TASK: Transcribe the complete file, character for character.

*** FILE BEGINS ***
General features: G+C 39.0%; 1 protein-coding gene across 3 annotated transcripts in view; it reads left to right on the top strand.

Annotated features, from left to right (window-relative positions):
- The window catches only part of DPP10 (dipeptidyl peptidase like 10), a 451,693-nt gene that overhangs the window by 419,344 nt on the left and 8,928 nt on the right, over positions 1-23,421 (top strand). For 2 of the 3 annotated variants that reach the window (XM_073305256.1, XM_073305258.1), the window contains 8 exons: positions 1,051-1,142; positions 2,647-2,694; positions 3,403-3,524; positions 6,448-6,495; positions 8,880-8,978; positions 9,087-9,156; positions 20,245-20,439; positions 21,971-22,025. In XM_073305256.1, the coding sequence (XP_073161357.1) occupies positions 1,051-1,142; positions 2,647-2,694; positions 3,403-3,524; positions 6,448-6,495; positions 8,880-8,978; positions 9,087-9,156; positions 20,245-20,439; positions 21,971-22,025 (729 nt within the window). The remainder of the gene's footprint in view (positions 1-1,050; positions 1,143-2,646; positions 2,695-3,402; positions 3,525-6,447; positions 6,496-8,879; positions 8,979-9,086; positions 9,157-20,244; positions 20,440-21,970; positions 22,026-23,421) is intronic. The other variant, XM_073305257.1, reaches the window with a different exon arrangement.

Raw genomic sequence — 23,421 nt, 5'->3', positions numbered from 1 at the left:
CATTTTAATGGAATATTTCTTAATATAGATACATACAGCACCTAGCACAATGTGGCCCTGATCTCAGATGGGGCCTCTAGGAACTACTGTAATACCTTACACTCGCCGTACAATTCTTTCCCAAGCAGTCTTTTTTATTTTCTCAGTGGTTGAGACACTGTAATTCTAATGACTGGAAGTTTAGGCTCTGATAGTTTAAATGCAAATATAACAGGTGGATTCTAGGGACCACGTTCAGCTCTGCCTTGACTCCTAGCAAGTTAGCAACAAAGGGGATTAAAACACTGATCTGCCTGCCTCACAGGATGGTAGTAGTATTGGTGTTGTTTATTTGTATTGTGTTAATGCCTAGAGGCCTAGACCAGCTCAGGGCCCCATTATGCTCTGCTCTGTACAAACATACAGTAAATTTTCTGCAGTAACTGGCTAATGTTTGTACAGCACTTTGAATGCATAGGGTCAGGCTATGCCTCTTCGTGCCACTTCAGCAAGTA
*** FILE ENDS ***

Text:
General features: G+C 39.0%; 1 protein-coding gene across 3 annotated transcripts in view; it reads left to right on the top strand.

Annotated features, from left to right (window-relative positions):
- The window catches only part of DPP10 (dipeptidyl peptidase like 10), a 451,693-nt gene that overhangs the window by 419,344 nt on the left and 8,928 nt on the right, over positions 1-23,421 (top strand). For 2 of the 3 annotated variants that reach the window (XM_073305256.1, XM_073305258.1), the window contains 8 exons: positions 1,051-1,142; positions 2,647-2,694; positions 3,403-3,524; positions 6,448-6,495; positions 8,880-8,978; positions 9,087-9,156; positions 20,245-20,439; positions 21,971-22,025. In XM_073305256.1, the coding sequence (XP_073161357.1) occupies positions 1,051-1,142; positions 2,647-2,694; positions 3,403-3,524; positions 6,448-6,495; positions 8,880-8,978; positions 9,087-9,156; positions 20,245-20,439; positions 21,971-22,025 (729 nt within the window). The remainder of the gene's footprint in view (positions 1-1,050; positions 1,143-2,646; positions 2,695-3,402; positions 3,525-6,447; positions 6,496-8,879; positions 8,979-9,086; positions 9,157-20,244; positions 20,440-21,970; positions 22,026-23,421) is intronic. The other variant, XM_073305257.1, reaches the window with a different exon arrangement.

Raw genomic sequence — 23,421 nt, 5'->3', positions numbered from 1 at the left:
CATTTTAATGGAATATTTCTTAATATAGATACATACAGCACCTAGCACAATGTGGCCCTGATCTCAGATGGGGCCTCTAGGAACTACTGTAATACCTTACACTCGCCGTACAATTCTTTCCCAAGCAGTCTTTTTTATTTTCTCAGTGGTTGAGACACTGTAATTCTAATGACTGGAAGTTTAGGCTCTGATAGTTTAAATGCAAATATAACAGGTGGATTCTAGGGACCACGTTCAGCTCTGCCTTGACTCCTAGCAAGTTAGCAACAAAGGGGATTAAAACACTGATCTGCCTGCCTCACAGGATGGTAGTAGTATTGGTGTTGTTTATTTGTATTGTGTTAATGCCTAGAGGCCTAGACCAGCTCAGGGCCCCATTATGCTCTGCTCTGTACAAACATACAGTAAATTTTCTGCAGTAACTGGCTAATGTTTGTACAGCACTTTGAATGCATAGGGTCAGGCTATGCCTCTTCGTGCCACTTCAGCAAGTA